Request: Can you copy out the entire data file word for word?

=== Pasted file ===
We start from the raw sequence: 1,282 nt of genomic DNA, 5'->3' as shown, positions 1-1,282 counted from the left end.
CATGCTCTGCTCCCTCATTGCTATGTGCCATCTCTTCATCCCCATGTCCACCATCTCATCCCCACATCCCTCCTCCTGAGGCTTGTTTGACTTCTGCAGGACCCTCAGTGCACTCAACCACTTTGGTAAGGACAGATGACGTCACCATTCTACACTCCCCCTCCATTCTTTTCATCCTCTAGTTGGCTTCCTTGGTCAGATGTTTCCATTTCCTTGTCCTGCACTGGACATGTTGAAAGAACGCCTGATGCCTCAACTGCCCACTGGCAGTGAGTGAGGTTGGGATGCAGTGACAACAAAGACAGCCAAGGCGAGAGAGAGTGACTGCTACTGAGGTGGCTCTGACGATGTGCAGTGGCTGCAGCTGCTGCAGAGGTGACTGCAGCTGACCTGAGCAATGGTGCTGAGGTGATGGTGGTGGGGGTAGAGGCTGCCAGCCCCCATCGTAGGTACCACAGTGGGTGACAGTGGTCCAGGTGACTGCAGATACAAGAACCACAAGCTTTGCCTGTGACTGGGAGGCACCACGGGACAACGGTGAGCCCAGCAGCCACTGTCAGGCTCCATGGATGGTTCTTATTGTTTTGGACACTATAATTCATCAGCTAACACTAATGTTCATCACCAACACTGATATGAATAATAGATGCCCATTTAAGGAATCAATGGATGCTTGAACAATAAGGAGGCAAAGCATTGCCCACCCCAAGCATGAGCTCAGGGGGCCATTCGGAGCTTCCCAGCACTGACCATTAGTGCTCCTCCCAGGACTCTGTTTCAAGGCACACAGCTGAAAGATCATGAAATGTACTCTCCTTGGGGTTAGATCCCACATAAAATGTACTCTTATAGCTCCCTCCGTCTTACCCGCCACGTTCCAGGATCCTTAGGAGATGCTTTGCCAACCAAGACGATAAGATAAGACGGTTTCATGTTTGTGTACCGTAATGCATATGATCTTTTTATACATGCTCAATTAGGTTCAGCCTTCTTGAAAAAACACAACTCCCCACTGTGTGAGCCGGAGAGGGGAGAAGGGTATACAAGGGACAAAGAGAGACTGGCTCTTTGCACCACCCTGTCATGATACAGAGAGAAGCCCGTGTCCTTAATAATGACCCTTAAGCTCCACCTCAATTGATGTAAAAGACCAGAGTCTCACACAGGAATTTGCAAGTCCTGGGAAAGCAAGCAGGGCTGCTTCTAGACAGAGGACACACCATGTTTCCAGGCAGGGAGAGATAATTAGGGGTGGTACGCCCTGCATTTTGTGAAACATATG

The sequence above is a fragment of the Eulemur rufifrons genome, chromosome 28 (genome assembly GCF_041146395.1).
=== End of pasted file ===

We start from the raw sequence: 1,282 nt of genomic DNA, 5'->3' as shown, positions 1-1,282 counted from the left end.
CATGCTCTGCTCCCTCATTGCTATGTGCCATCTCTTCATCCCCATGTCCACCATCTCATCCCCACATCCCTCCTCCTGAGGCTTGTTTGACTTCTGCAGGACCCTCAGTGCACTCAACCACTTTGGTAAGGACAGATGACGTCACCATTCTACACTCCCCCTCCATTCTTTTCATCCTCTAGTTGGCTTCCTTGGTCAGATGTTTCCATTTCCTTGTCCTGCACTGGACATGTTGAAAGAACGCCTGATGCCTCAACTGCCCACTGGCAGTGAGTGAGGTTGGGATGCAGTGACAACAAAGACAGCCAAGGCGAGAGAGAGTGACTGCTACTGAGGTGGCTCTGACGATGTGCAGTGGCTGCAGCTGCTGCAGAGGTGACTGCAGCTGACCTGAGCAATGGTGCTGAGGTGATGGTGGTGGGGGTAGAGGCTGCCAGCCCCCATCGTAGGTACCACAGTGGGTGACAGTGGTCCAGGTGACTGCAGATACAAGAACCACAAGCTTTGCCTGTGACTGGGAGGCACCACGGGACAACGGTGAGCCCAGCAGCCACTGTCAGGCTCCATGGATGGTTCTTATTGTTTTGGACACTATAATTCATCAGCTAACACTAATGTTCATCACCAACACTGATATGAATAATAGATGCCCATTTAAGGAATCAATGGATGCTTGAACAATAAGGAGGCAAAGCATTGCCCACCCCAAGCATGAGCTCAGGGGGCCATTCGGAGCTTCCCAGCACTGACCATTAGTGCTCCTCCCAGGACTCTGTTTCAAGGCACACAGCTGAAAGATCATGAAATGTACTCTCCTTGGGGTTAGATCCCACATAAAATGTACTCTTATAGCTCCCTCCGTCTTACCCGCCACGTTCCAGGATCCTTAGGAGATGCTTTGCCAACCAAGACGATAAGATAAGACGGTTTCATGTTTGTGTACCGTAATGCATATGATCTTTTTATACATGCTCAATTAGGTTCAGCCTTCTTGAAAAAACACAACTCCCCACTGTGTGAGCCGGAGAGGGGAGAAGGGTATACAAGGGACAAAGAGAGACTGGCTCTTTGCACCACCCTGTCATGATACAGAGAGAAGCCCGTGTCCTTAATAATGACCCTTAAGCTCCACCTCAATTGATGTAAAAGACCAGAGTCTCACACAGGAATTTGCAAGTCCTGGGAAAGCAAGCAGGGCTGCTTCTAGACAGAGGACACACCATGTTTCCAGGCAGGGAGAGATAATTAGGGGTGGTACGCCCTGCATTTTGTGAAACATATG

The sequence above is a fragment of the Eulemur rufifrons genome, chromosome 28 (genome assembly GCF_041146395.1).